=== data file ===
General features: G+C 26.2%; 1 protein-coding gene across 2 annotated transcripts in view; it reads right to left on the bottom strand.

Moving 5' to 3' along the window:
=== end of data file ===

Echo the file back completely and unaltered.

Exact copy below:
General features: G+C 26.2%; 1 protein-coding gene across 2 annotated transcripts in view; it reads right to left on the bottom strand.

Moving 5' to 3' along the window: